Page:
1. Manual actions are almost always given to sites that have been massively breaking the rules.
If you have built a couple of links or have two pages that could be doorway pages or have a bit of copied content, you likely don’t need to worry about getting a manual action.
2. Start paying more attention to the value that your competitors give to searchers.
If Google’s goal is to show the absolute best results to searchers, then you need to be that best result. It can be really difficult to look at your own website and see its flaws. It happens often in a site review; we will say, “Look, your competitor has a better page because they include a buying guide, extra photos, a video to tell people how to use the product, and original reviews. “ Even though it is obvious to us that the competitor has the best site, our client often can’t see this. They will often point out that they have a nicer design or that their competitor has spammy links. But ultimately, the sites that provide the best information are winning.
3. Stop looking for SEO wins that scale.
If you have thought up a way to get hundreds or thousands of links, there is a good chance that this is going to be seen as a link scheme by Google. If you have got an idea to create a page to rank for every city in the US, there is a good chance this will be seen as a doorway scheme. If you are pulling in a product feed so that you can suddenly have millions of new products, don’t expect to rank for these products unless you can make your pages even better than those that are already ranking.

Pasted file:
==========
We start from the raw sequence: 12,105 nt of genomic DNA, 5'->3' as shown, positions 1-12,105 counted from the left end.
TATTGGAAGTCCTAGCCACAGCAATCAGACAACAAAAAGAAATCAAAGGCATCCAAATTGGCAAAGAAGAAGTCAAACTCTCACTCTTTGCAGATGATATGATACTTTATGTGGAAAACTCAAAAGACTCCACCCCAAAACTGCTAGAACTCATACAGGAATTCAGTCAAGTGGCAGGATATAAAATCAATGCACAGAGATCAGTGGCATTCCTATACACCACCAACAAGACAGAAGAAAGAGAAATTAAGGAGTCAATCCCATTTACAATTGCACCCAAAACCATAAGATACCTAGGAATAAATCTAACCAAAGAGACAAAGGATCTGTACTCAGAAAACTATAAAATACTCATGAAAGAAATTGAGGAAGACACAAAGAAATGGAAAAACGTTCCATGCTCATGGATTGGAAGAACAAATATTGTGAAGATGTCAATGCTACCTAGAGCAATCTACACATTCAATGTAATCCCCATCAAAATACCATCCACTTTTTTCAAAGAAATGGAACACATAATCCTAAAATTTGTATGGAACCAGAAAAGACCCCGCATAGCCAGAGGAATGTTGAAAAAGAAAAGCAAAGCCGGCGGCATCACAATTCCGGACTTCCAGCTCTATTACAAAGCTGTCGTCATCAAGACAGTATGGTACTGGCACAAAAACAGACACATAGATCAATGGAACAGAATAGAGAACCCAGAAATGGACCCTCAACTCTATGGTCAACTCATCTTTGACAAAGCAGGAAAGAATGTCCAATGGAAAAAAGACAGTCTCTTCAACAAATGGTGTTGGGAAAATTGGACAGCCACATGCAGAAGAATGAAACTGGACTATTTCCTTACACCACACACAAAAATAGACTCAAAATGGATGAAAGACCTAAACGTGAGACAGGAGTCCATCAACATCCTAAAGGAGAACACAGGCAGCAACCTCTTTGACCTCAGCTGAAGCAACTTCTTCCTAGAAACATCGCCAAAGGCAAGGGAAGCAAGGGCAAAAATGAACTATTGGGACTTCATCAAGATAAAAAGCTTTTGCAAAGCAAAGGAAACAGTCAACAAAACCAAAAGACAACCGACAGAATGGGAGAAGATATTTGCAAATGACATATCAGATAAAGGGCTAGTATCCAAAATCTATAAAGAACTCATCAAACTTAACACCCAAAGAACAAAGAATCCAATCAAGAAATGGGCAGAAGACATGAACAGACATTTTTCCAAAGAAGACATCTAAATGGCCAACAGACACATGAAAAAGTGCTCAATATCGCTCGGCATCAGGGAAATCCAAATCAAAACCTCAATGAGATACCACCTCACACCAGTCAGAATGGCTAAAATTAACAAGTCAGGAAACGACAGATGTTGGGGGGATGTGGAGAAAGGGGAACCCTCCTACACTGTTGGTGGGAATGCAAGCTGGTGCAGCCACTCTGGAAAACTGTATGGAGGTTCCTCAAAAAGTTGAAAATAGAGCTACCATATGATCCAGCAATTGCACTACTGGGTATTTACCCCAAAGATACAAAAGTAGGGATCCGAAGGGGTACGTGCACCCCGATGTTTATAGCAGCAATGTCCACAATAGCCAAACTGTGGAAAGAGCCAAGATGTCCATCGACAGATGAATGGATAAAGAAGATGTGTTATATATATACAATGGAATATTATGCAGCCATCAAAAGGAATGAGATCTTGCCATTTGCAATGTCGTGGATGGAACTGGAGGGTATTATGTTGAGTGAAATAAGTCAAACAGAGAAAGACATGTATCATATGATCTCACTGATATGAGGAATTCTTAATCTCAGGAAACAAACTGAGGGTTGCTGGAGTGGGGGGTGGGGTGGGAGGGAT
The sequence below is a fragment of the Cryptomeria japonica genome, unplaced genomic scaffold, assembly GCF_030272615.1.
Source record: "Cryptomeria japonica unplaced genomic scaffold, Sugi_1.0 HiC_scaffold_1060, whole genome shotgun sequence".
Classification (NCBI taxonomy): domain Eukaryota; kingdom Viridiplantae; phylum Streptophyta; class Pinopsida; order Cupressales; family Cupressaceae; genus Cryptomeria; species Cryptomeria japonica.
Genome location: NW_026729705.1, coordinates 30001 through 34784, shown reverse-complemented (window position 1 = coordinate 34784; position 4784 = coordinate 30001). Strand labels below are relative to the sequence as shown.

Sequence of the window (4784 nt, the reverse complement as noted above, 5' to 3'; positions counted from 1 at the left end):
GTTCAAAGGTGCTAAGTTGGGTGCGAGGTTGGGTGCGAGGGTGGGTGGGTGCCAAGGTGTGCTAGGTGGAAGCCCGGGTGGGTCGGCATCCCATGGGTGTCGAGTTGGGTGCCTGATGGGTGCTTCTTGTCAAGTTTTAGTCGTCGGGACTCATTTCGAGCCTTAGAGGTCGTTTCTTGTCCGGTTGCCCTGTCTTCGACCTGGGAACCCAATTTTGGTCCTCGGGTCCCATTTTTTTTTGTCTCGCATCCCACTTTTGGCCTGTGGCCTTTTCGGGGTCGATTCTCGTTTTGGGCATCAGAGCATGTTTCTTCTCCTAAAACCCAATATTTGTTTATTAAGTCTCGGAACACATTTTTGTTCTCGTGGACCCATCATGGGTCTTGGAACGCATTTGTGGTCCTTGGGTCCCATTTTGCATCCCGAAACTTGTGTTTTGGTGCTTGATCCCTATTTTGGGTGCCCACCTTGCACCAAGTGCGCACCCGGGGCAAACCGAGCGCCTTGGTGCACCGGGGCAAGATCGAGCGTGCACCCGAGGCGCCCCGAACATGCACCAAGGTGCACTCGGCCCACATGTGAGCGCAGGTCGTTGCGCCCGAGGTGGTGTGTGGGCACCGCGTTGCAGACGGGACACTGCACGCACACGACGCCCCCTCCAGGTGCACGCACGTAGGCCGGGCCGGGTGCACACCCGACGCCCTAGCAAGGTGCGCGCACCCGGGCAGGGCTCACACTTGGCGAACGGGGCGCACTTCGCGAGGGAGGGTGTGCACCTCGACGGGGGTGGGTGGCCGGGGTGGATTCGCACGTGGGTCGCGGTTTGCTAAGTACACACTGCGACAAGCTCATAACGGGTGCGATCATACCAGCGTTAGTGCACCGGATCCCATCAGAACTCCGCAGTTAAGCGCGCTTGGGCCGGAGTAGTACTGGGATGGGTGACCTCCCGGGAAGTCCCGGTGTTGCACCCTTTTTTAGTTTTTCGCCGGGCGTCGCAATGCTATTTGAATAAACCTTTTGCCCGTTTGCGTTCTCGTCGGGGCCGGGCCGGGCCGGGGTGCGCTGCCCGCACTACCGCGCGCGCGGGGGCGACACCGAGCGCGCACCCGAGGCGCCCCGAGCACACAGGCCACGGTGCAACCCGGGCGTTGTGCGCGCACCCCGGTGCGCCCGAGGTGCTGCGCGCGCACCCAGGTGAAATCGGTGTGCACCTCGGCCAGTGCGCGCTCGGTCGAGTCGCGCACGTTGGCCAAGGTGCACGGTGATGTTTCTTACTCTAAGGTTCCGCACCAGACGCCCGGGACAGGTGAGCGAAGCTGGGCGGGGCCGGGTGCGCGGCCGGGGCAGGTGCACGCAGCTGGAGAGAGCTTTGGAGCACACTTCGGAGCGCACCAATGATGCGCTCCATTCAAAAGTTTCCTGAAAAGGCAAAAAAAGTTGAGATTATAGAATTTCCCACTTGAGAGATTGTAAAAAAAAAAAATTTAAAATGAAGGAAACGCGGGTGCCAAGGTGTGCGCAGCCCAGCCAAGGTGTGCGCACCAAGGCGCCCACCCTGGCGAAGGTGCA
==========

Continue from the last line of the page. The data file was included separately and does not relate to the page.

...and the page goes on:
Google has said that every page that is in their index is considered when they determine the quality of a website. Be sure that everything that you produce is really really good. In the past, as SEOs, we often would tell businesses to blog every day. Now, I say, “Blog only when you have awesome stuff to share.”
If your content creation process is focused on providing incredible value, you will see wins over time.
- When it comes to rankings, stop trying to "trick" Google. Instead, actually provide the BEST information of any of the sites you compete against.
- Google has gotten really good at identifying links for SEO purposes. Therefore, stay away from link buying.
- If you think you have been affected by an algorithm update, try segmenting your traffic to show just Google traffic then look for obvious drops that line up to known algorithm changes.
- Keep in mind that if you get a manual action for unnatural links, rankings will NOT be as good, even once the penalty has been removed.
- Blog only when you have awesome content to share. Sites that provide the best information are winning the rankings war.
A Big Thanks to Marie Haynes
Marie is a very busy lady, and we truly appreciate her time answering these questions. We suggest you follow her on Twitter and pay attention to what she says during algorithm fluctuations. She doesn't blog often, but she does have a super informative paid newsletter that anyone in SEO can learn a lot from, and recently she has been sharing her thoughts weekly via video.